This is the final piece in my short series of posts about my time on the charming Hebridean island of Barra where at this time of year it is light until midnight and getting light again at three in the morning!
One of the highlights of my fantastic little cycling holiday on Barra was a visit to the quaint wee museum and heritage centre. Initially while scanning the low key exhibit I was struggling to concentrate, still recovering from pedalling slow motion up the hill on the way back from Vatersay, when suddenly I saw the name Cathcart! The discovery of an ancestor focused my attention. Where would my nominal forebear fit into the romantic history of the island? Unfortunately she was not one of the rugged locals fighting to reclaim her homeland but instead a wealthy detached landowner, Lady Gordon Cathcart, who visited the island only once during her ownership. Ah well, guess it figures.
It was fascinating reading old newspaper articles piecing together the lives, faith and politics of the islanders through history. According to the voiceover on the looping documentary on in the background it is speculated that the reason the Church of Scotland on the island has no windows along one side is so that they don’t see the Catholics having fun! I wouldn’t be surprised if there isn’t something to this. Slavoj Zizek refers to a Rabbi responding to the question ‘Did it all happen, is it all true?’ by saying whether or not it did happen ‘It is true.’ There is a tangible sense on the island of the symbiotic link between the churches and the pubs. That sweetly observed moment in The Simpsons where, fearing an imminent apocalyptic threat the people in the church flock to the bar and the people in the bar flock to the church would be rendered obsolete on Barra – firstly because the inhabitants don’t seem to rush anywhere and secondly because there wouldn’t be the same substantive difference.
I am not catholic but I went to mass on the Sunday morning – when in Barra do as the Romans do. Sadly the priest off of the telly was away that week. It was rewarding to observe and participate. Catholic rituals can often maintain a sense of drama sometimes overlooked in reformed traditions that can have a tedency to focus on cerebral propositions. I got a glimpse of something, moving the locus of reformation from the organisational to the personal where individuals are continually forming and re-forming around the dramatic narrative of the last supper and the Cross, letting it affect them anew, reworking the story and re-living it, wrapping themselves up in the mystery time and again.
There was a funny moment when the Canadian guest priest who sounded like a nerdy Harrison Ford (like at the start of the Indiana Jones movies before he’s taken his glasses off) quoted Francis of Assisi’s immortal words ‘Preach the gospel, use words if necessary’ and then followed them with the far more mortal ‘In other words…’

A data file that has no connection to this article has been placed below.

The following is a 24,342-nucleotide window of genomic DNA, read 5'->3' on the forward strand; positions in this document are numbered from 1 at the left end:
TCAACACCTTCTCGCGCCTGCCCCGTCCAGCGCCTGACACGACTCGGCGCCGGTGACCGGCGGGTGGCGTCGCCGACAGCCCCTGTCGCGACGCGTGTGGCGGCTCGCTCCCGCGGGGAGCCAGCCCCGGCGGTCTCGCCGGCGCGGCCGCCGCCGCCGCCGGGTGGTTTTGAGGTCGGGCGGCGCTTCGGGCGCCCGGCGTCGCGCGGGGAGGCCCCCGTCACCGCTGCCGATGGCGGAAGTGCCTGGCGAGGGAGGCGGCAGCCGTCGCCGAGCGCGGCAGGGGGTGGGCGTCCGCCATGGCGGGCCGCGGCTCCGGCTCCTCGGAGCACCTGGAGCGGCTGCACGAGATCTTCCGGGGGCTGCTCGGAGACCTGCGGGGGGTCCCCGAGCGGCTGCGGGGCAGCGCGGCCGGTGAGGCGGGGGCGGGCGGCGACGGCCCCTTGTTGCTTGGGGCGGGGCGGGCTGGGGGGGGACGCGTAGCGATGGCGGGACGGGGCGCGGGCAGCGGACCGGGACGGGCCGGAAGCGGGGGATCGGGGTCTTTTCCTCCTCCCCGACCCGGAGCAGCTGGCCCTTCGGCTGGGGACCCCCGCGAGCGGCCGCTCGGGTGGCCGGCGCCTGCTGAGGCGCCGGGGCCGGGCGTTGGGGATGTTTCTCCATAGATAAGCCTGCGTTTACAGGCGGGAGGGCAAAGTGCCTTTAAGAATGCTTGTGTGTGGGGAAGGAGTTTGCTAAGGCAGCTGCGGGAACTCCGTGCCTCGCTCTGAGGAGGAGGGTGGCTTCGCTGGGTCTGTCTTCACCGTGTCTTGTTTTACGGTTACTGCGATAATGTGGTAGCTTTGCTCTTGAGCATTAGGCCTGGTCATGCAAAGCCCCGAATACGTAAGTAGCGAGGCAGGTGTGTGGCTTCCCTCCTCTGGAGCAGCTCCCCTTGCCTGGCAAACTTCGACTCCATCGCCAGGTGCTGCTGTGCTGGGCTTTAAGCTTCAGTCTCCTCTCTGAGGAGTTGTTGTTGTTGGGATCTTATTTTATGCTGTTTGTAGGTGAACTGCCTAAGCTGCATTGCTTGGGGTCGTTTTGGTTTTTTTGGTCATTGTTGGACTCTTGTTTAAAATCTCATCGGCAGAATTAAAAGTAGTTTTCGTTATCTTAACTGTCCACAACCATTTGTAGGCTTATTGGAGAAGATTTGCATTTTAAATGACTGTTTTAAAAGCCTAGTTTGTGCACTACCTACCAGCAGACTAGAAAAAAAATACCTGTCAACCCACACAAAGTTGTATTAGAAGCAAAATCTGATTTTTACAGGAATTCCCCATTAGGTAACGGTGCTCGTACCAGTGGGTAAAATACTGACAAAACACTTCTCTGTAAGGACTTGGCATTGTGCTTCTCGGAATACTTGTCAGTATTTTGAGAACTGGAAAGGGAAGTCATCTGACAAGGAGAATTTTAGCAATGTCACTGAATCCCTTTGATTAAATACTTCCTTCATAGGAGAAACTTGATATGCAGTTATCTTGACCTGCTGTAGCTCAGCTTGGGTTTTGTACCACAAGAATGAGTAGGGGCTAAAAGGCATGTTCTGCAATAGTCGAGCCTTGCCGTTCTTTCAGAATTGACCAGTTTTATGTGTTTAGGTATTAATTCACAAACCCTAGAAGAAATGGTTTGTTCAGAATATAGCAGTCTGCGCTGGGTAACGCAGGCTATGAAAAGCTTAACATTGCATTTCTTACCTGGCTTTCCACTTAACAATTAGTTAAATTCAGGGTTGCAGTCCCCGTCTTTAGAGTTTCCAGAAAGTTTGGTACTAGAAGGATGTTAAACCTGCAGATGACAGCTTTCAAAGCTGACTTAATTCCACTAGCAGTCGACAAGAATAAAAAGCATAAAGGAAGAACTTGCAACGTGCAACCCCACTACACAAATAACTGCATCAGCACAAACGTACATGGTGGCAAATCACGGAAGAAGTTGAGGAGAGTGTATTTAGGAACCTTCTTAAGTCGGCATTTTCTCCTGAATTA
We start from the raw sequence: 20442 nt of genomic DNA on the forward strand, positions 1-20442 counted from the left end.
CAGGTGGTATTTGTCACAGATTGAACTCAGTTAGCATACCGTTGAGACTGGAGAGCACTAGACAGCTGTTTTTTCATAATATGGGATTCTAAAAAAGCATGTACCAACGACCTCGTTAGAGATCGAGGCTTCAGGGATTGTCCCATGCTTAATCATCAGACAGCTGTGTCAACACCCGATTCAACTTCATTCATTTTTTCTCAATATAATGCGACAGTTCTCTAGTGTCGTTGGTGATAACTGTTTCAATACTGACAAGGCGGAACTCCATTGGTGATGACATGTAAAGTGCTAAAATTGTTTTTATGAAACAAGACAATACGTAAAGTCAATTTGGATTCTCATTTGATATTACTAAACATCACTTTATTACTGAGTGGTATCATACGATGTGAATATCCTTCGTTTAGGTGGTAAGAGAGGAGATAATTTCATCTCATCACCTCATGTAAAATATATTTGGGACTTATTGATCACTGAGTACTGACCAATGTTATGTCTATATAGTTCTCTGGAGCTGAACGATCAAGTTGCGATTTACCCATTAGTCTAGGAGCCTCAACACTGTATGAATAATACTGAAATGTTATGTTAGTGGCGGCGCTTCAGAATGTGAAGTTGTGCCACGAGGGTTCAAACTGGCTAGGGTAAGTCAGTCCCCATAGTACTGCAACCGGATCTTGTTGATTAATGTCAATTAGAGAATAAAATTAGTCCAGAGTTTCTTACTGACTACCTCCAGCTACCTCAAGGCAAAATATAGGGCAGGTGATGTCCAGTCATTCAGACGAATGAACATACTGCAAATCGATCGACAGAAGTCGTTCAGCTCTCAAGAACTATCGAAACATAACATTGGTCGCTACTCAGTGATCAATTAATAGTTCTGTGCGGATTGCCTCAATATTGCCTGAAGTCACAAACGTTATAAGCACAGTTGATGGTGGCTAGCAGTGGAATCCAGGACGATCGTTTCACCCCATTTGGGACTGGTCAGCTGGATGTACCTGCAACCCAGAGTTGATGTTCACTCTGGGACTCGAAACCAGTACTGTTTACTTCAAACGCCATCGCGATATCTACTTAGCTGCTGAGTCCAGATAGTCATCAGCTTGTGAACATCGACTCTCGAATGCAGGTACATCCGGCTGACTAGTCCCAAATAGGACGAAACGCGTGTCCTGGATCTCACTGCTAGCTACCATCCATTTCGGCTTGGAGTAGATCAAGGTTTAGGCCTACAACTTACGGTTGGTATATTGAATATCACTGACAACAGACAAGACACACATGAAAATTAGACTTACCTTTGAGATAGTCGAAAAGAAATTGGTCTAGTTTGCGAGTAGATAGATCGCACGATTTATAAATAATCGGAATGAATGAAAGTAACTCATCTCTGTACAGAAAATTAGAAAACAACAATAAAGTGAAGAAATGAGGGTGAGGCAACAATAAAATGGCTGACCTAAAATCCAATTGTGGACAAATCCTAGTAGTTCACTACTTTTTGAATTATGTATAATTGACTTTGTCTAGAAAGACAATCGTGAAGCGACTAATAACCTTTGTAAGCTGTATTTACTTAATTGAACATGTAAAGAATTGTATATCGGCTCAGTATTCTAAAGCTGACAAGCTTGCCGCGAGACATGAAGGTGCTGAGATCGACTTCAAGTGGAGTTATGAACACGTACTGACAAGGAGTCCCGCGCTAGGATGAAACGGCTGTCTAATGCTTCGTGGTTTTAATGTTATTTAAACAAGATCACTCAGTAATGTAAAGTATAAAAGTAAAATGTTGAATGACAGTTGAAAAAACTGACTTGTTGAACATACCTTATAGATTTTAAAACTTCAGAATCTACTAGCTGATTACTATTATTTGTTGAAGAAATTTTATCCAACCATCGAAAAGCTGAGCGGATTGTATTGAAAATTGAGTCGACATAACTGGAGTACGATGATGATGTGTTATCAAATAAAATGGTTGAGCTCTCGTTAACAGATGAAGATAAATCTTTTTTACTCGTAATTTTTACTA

Back to the museum. Something else that struck me was finding out about a chapel that was built out of driftwood because of the lack of trees on the island. How romantic! A fragile shleter made up of washed up fragments of a broken world reconstituted and re-dedicated, set apart for a new purpose.
Sounds like church to me.
I will finish with a poem I wrote on the ferry back. It’s called Trees, A Crowd
Imagine a land without trees where salt hangs thick in the air. There are no trees crowding and yet you breathe well there. You must scramble over sandy roots to reach outcrops of rocks branching out over up top. It is green, but a dark, dark green like a green that has seen but not forgotten. And when you see the ocean
which is often
it is also green and purple and occasionally
The buildings are stoic and hardy, well you guess they had better be with the wind unchecked by trees that flexes and leads where it will. The people though are unhurried, not worried, taking their time like the sun which scarcely has moments enough to leave before returning in a rush. But the jealous moon bides his time saying the ‘The tides are mine’, and he knows when they turn his silver shadow shall fall once again on the people below, with harbours and chapels and pubs, and there’s no need to rush, as all are inviting and relaxed about timing. So whether it’s midnight and the sun’s shining or midday in moon’s
there is always wine in the chapel and prayers in the pub whatever the occasion.
In the land without trees, Newton wouldn’t have seen the seed of an idea but where would there be the need? In the land of green and purple seas, where winds roam uninterrupted where the usual truce between sun and moon is ruptured, where pubs are chapels and chapels are pubs, where the livestock and living and buildings are harsh and unforgiving but the people gentle and singing
as they speak.
So in the land without trees where salt hangs thick in the air
you wouldn’t have it be.
is the need